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I got in on that line swap thread a while back and wound up with a Rio Mid Spey 8/9 line that I'm using with a 15' Highlander 7/8/9. Got it out on the river last weekend and found that, hey cool, for the most part if I can keep my s**t together, I'm casting 75' without shooting anyting. Right on.

But I have some questions about the line, most particularly in regards to the loop-to-loop connections. I understand that the front section can be swapped out with other proprietary tips, which I did not get, I just have the floating tip that's the same color as the rest of the head. What can I use to approximate the sinking tips that were intended to go with this line?
Then: what's up with the other loop-to-loop connection something like 10' to 12' further up from where the tip connects? Is this some even cooler thing that I've never even heard of before?
Please advise. I'm looking forward to a winter without stripping.
 

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There is a section of intermediate line that comes with the set of tips that, if I remember correctly, Rio called a compensator. You take off that floating section behind the tips and replace it with the slow sinking section to get down deeper than tips alone. Kind of an early version of the intermediate heads available these days. I have used it a few times in winter and it works pretty well. It gets your fly down, and slows your swing, but is harder to get up to the surface to make a cast.
For tips I would think the Rio replacement tips in either 10 or 15 feet would work fine on your line. I don't know if the tips are rated in single hand or two hand line weights, though, so you might have to contact Rio on that to get the right ones. My original tips were 15 feet (I think), but I cut them back to about 10 feet and they cast much better in my opinion. My mid spey is still one of my favorite lines.
 

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Sounds like what you have is a MidSpey tips-version and Peteo is correct. It is the sink-tip compensator which you would swap out for the number 2 belly section. The 8/9 tips-version has a set of five 15'DC tips (floating through type 8) ~130 grains each. You can weigh the floating-tip to confirm and match them with Rio DC tips or any similar product.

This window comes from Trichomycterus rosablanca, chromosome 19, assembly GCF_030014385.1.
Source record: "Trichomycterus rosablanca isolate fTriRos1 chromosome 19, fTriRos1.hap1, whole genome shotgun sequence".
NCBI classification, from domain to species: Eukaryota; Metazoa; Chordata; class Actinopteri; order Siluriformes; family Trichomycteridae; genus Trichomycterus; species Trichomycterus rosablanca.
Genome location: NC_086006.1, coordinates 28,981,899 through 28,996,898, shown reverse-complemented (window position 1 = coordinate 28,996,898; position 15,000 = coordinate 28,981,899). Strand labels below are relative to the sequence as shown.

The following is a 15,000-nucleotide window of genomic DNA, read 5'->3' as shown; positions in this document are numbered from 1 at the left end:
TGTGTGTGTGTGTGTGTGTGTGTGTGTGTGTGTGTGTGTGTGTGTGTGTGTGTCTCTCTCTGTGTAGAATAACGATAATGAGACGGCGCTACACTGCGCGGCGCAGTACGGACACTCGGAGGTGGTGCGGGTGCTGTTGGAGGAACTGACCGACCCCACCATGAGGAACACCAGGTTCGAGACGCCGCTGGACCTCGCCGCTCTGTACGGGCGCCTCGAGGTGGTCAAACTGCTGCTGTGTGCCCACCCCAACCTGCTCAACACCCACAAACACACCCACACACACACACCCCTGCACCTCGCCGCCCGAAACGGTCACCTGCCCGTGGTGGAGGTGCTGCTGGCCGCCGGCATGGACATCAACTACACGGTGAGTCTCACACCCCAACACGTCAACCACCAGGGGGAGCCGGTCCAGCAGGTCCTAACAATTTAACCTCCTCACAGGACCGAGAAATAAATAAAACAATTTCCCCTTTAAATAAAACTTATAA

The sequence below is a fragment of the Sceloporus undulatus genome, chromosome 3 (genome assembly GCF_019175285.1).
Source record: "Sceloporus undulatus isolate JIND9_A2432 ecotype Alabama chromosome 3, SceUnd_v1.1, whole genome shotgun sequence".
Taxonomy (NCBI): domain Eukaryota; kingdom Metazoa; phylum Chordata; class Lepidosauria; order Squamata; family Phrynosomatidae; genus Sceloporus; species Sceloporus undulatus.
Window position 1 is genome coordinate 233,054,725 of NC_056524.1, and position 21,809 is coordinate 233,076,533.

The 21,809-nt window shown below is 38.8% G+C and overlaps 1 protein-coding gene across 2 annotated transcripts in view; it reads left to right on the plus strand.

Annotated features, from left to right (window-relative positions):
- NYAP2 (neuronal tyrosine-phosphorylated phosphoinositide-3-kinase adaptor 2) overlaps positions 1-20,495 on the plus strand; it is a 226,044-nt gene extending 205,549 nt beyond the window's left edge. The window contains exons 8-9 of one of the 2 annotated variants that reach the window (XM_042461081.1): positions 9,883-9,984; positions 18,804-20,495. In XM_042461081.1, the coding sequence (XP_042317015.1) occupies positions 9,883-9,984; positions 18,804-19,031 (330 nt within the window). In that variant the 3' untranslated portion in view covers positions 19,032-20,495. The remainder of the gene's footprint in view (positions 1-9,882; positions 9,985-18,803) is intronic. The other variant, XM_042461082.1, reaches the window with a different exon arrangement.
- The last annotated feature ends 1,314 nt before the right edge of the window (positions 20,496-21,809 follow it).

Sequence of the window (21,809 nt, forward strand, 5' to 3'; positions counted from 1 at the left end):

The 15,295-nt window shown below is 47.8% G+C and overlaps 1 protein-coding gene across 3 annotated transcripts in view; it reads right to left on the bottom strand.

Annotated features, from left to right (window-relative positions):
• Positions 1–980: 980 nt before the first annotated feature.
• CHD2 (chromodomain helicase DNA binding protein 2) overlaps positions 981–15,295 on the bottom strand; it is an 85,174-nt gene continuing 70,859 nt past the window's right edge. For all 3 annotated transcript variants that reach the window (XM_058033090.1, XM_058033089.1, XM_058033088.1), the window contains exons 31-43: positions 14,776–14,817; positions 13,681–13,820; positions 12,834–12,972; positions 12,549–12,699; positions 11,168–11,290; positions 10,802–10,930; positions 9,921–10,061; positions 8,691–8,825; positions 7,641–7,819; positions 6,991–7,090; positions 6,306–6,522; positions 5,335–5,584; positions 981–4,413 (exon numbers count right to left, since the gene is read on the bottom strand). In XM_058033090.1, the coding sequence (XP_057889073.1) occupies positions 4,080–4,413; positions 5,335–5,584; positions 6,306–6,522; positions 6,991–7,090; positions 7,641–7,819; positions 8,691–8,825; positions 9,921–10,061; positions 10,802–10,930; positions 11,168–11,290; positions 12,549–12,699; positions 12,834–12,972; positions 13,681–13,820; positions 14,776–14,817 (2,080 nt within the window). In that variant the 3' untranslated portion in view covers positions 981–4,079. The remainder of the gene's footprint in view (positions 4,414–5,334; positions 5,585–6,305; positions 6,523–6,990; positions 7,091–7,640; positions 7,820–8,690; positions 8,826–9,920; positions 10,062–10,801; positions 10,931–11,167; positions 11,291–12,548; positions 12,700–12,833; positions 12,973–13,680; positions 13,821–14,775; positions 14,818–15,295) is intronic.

When I had the same line I found that the type 8 tip ran deep enough and I didn't use the compensator too often. So the MidSpey I have now if a full-floater cut and looped at 18' for tips. Honestly - with a well matched set of tips you will not miss out on much without the compensator. If you want to assemble the complete system though - you might try calling Rio or maybe find an intermediate-cheater (also discontinued) of the same weight and length as the No. 2 belly.
 

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FISHIN' FREELANCER
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More often than not with tips if you get the weight and length close most will function (as mentioned above)

The Compensator serves in different ways as well as achieving more depth. One of the more beneficial is slowing your swing subtly. It also changes the presentation with a shallower less vertical angle. Say you rigged a type 3 tip with compensator in place of the type 8 off floating mid section (Tip 2) It basically allows more options in how you set up the business end of your line. Configure to best advantage. Below freezing days, repetitive casting on broad long runs with low water temps is what comes to mind for me.

I'll look and see if I have an extra Compensator (price of postage, if your interested) If not, you can bet ones not far away on this board :)
 

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I use the 7/8 version with my CND 13' 3" Solstice as its primary line. One other use of that No. 1 floating insert is that by removing it, you have a useful sort-of-skagit integrated line, one or two sizes lighter.
 

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Elvez, what color is your line? I know the Windcutter (which was bright yellow) had the compensator option but I don't remember the Midspey (which was tannish color) having the compensator section. Is that portion of the line the same color as the belly and floating tip? My intermediate compensator section that came with my Windcutter was gray...while the floating section was bright yellow like the rest of the line.

Christian
 
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